Urban farming: A non-traditional intervention for HIV-related distress

Academic Article


  • As individuals with HIV are living longer with less morbidity, developing interventions that address co-morbidities are essential. Psychological distress symptoms fluctuate throughout HIV infection and interrupt selfcare practices. This pilot study was conducted to test the implementation of a clinic-recruited sample to participate in a community-based urban farming intervention, and assess the efficacy of reducing psychological distress symptoms. While the changes were not statistically significant, participants reported less distress symptoms, improved overall general health, and reduced frequency of illicit drug use. These findings support the development of a larger scale study to examine the impact of this nontraditional intervention. © Springer Science+Business Media, LLC 2011.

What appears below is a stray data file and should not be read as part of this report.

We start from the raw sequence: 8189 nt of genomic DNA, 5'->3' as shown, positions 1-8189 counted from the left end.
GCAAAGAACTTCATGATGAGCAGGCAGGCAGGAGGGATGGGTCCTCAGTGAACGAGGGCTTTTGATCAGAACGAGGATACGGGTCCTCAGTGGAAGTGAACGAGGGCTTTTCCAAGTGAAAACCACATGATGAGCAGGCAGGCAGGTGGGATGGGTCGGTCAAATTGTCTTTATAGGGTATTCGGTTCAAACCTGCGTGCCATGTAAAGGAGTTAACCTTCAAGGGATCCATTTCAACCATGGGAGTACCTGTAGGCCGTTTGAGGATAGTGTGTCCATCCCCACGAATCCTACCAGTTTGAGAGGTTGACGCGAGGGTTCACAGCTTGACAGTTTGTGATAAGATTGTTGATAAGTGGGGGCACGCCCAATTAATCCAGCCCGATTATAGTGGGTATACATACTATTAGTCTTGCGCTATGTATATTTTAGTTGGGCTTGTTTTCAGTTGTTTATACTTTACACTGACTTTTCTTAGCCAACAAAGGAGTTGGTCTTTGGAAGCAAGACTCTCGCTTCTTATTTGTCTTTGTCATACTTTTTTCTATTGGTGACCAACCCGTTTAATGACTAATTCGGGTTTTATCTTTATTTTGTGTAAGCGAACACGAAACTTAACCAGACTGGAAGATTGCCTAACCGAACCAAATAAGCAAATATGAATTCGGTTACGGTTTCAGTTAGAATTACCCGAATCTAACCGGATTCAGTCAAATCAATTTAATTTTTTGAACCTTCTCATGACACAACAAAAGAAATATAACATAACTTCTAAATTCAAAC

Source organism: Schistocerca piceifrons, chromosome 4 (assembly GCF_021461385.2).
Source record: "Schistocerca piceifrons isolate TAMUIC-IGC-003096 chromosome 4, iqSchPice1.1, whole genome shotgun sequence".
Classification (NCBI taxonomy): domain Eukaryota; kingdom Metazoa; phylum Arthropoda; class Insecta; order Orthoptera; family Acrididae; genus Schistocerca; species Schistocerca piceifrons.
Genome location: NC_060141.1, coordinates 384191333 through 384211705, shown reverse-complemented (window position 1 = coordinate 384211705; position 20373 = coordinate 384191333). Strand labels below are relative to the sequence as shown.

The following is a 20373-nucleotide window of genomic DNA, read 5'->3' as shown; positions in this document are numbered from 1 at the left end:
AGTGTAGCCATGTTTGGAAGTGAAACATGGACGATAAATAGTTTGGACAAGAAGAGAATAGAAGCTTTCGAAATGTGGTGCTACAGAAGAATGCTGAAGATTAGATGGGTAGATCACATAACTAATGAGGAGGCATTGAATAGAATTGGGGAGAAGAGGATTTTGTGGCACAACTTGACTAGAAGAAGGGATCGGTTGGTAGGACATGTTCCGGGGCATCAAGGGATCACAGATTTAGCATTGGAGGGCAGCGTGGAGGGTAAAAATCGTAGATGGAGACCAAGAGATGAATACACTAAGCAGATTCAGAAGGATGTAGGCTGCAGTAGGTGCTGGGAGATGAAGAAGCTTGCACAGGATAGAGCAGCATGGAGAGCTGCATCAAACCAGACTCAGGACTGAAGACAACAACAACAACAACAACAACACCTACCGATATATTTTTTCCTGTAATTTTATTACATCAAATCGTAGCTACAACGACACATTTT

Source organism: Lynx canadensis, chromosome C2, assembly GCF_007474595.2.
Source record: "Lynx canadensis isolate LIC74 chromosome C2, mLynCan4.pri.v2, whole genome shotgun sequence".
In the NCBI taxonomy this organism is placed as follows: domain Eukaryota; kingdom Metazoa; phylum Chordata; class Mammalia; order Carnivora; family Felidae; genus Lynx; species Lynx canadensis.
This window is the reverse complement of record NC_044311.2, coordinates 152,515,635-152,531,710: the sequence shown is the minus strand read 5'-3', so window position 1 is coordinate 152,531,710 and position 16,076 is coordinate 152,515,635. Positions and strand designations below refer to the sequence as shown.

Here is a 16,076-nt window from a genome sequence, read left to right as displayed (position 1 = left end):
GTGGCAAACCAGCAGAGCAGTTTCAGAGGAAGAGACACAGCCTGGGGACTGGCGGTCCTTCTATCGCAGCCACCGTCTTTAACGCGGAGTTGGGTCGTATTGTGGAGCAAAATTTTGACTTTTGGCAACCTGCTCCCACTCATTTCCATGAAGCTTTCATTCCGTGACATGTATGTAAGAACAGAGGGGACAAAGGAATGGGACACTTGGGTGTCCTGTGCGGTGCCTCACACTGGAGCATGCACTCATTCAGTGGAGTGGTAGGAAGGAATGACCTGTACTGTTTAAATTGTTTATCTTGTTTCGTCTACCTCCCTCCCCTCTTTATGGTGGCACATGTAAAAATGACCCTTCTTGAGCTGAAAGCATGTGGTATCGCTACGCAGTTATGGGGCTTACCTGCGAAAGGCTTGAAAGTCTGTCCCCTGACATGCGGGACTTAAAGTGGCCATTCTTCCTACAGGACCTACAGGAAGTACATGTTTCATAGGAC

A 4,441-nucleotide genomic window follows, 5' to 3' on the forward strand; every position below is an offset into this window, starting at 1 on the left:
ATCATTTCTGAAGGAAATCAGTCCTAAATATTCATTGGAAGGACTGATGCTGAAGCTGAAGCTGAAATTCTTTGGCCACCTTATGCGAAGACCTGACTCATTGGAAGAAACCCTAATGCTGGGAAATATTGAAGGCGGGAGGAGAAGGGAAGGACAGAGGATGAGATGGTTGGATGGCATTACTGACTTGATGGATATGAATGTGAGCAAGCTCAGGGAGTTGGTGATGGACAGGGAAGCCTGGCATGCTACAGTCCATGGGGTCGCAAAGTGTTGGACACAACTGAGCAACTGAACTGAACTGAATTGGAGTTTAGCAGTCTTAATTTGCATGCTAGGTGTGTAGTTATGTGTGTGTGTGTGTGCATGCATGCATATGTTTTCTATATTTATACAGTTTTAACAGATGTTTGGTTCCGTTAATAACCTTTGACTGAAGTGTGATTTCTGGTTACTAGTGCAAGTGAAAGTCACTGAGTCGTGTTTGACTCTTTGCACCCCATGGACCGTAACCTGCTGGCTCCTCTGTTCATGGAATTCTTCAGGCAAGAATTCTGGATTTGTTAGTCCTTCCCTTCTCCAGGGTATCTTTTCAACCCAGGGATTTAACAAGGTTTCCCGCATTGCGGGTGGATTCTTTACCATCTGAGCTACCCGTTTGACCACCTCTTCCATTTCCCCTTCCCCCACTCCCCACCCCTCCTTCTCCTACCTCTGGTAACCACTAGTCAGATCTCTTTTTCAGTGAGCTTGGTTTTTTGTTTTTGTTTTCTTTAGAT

• Authors

    Published In

  • AIDS and Behavior  Journal
  • Digital Object Identifier (doi)

    Author List

  • Shacham E; Donovan MF; Connolly S; Mayrose A; Scheuermann M; Overton ET
  • Start Page

  • 1238
  • End Page

  • 1242
  • Volume

  • 16
  • Issue

  • 5